The Forming of a Personal Cultural Identity — Part Four: A Teenage Love

me at cholla prom

1989 Senior Prom

 

With the foundation of the rural Oregon start I had at the beginningthe first early cultural lessons about hair, and my elementary school years behind me, I entered into adolescence without any real sense of personally experienced “Blackness”.  I wasn’t aware of how much of a deficit I had however and was just navigating my teens dealing with universal issues of popularity and crushes.  That lack of awareness would not last much longer.

I had said in the last entry about my elementary years that I never had anyone tell me I was “acting white” but I am realizing that is not entirely true.  When I was about 11 years old I was at a bowling alley with my (white) best friend’s family and there was a Black girl there who did the thing that I now take for granted: she found the other Black person and immediately made the “we in here” connection with me.  The thing is I was a half breed child raised in Arizona and I barely understood this 13-14 year old Black girl from Dallas.  I had never heard a Black person say y’all before!  To me that word was part of Hee-Haw hillbilly white culture and not just a southern word.  This girl was the first person to tell me about how “proper” I talked.  She didn’t specifically say “white”, but in retrospect that was implied.  It was my first experience with another Black person of a similar age where we didn’t have the same isolated life experience and it became a sort of foundation for future interactions with other kids who had more of a “Black experience” than I did.

Let’s talk about the “Black experience” for a second.  I did not grow up in a Black neighborhood. I was not from the south or the urban northeast.  I was not exposed to Black history in any form in elementary school.  For me Blackness only existed in the movies and on TV.  My idea of Black culture was defined by Good Times, Sanford and Son, What’s Happening?, and The Jeffersons. I didn’t even get to watch these shows that often because the culture of my home was not Black.  In the 80s I rarely got to watch the more high standard shows like  The Cosby Show, A Different World, and Frank’s Place for that reason too.  This is why in my teens when I came across kids who had these life experiences, I felt almost like an alien in my own skin.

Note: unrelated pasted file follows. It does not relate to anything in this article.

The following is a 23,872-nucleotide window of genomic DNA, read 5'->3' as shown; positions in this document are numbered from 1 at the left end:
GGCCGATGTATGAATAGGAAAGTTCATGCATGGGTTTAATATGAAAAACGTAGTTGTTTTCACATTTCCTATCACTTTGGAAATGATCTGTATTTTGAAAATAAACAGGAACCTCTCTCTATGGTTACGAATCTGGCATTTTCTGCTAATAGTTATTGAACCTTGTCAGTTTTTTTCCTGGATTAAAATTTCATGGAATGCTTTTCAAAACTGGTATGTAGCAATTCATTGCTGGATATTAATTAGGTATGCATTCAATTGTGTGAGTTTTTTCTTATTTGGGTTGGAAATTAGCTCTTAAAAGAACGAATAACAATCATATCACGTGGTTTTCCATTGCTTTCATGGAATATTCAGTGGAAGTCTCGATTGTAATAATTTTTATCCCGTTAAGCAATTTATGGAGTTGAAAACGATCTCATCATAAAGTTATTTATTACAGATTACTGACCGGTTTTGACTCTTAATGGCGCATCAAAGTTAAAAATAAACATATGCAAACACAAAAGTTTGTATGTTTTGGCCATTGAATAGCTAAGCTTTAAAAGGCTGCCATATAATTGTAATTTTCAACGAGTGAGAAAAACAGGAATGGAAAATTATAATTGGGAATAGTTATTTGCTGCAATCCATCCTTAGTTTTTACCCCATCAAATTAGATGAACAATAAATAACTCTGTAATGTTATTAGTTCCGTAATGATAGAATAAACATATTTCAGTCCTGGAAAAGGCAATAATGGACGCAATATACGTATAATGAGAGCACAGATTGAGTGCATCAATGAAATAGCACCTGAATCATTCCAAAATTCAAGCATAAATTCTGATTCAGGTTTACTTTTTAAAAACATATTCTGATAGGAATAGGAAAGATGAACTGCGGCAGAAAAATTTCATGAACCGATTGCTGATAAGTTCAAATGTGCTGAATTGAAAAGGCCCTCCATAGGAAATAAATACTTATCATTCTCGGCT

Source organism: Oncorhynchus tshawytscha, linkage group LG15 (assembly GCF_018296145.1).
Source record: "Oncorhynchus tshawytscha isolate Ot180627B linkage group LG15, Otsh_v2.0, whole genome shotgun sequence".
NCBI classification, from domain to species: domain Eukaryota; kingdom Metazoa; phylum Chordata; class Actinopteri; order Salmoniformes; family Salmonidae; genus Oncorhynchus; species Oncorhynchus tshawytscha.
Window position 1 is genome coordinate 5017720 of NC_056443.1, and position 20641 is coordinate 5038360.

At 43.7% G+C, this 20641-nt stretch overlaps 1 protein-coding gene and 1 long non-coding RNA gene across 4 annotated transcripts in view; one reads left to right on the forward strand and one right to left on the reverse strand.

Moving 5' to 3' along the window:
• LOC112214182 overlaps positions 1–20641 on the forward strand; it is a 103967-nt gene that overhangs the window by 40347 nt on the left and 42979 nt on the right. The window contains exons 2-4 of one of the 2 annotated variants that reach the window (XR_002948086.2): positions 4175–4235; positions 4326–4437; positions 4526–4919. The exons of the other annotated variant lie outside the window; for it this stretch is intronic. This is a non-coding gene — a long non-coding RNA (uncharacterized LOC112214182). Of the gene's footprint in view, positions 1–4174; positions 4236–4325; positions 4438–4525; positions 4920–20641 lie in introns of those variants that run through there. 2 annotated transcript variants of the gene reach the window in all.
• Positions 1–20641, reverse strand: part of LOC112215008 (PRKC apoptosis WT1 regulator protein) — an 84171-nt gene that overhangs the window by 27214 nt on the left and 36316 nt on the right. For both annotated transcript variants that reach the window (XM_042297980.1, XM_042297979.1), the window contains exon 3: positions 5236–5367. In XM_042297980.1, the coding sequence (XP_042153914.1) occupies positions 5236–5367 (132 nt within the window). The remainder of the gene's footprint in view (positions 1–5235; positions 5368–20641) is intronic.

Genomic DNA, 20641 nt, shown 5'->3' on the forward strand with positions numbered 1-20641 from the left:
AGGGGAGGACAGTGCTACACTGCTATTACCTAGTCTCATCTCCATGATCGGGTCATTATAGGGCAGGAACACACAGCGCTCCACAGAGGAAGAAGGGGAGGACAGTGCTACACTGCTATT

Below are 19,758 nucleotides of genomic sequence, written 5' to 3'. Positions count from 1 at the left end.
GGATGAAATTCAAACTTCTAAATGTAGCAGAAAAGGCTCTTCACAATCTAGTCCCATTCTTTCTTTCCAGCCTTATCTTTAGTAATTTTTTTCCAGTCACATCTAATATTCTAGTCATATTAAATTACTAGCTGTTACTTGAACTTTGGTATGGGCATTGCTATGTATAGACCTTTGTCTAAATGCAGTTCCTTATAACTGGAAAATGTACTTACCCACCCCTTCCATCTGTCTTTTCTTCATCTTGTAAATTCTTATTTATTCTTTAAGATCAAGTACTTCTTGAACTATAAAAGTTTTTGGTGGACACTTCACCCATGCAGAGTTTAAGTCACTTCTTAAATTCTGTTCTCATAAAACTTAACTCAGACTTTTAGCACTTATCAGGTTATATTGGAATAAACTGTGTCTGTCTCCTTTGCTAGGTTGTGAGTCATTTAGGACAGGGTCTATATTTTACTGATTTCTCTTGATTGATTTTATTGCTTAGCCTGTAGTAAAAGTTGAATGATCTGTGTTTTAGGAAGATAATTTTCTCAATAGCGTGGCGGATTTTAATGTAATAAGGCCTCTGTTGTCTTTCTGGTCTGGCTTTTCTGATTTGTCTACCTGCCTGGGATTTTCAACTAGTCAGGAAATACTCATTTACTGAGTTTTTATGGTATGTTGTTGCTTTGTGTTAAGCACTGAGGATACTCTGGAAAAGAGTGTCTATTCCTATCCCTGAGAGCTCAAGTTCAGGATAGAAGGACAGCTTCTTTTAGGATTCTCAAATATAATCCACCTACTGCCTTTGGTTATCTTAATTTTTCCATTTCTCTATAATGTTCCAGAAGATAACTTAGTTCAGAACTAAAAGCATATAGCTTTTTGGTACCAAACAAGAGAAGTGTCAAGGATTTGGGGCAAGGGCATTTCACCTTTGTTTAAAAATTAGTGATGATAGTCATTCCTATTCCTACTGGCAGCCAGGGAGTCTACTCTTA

My teens were as awful as teenage years can be.  I was an awkward smart girl afraid of pretty much every kind of social interaction.  Interestingly enough though, my first experience with other Black teens was extremely positive.

It was the first day of school at a new school half way through the 7th grade school year and I was sitting in the first seat on the bus with my (white) friend Kelly when at the next stop a boy with a bass violin got on and the bus driver told us to move.  Kelly went off to the back and I asked the (Black) girl in the seat across from me if I could sit with her. She said yes and as we rode to school she was doing something that I still to this day can’t do well: she was braiding her own hair.  That magical girl was named Monicia (mo-nee-sha) and on top of letting me sit with her, when she found out I didn’t have a locker yet she offered to share hers!

Suddenly I was in “Black Land” at this school (the other school I went to had very few Blacks).  Monicia happened to be a popular 8th grader and I found myself in the middle of a group of other Black kids who were FASCINATED by the texture of my hair.  They did the thing that Black people complain about white people doing to them: they all stood there fondling my hair!  They didn’t use the phrase “good hair” at the time but I realize now that is the phenomenon that I was witnessing first hand.  My brush with Black popularity ended abruptly when my locker was finally assigned and it was no where near any of the kids I had just met and none of our classes had us crossing paths in the hall.

I don’t remember now how the rest of that year went but I do remember that 8th grade was NOT as positive.  Actually the rest of my teen years were spent in cultural isolation so harsh that when people asked me my ethnicity, I said “mixed” instead of Black.  It was then that my classic “tragic mulatto” story came to unfold.

The sad part of my youth was that it began this odd time where I was rejected by both sides and told by both sides that I wasn’t Black.  I was told to my face by a (white) boy in 8th grade that the rest of the Black kids on the bus were OK but I was a nigger. I was told to my face by other Black kids when ethnic and cultural things would come up that I wasn’t Black.  I got teased for “talking white” and being an “Oreo” to the point to where I chose not to even join Black Culture Club and be around those heifers (which in retrospect probably just made matters much worse).

The picture above is a cut out from a group shot of my social circle in high school:

1989 Senior Prom group picture

1989 Senior Prom group picture

The experience of my teens made me uncomfortably aware of my lack of knowledge about what “Blackness” is and how I fit into the equation. I found it deeply unfair that I was pushed out and rejected by people who were supposed to be my “Brothers” and “Sisters” in that Black Power 1970s sense of things that either never existed or died in southern Arizona in the 1980s.  This painful time was my motivation as an adult for trying to learn more about the half of me that I never got to know.

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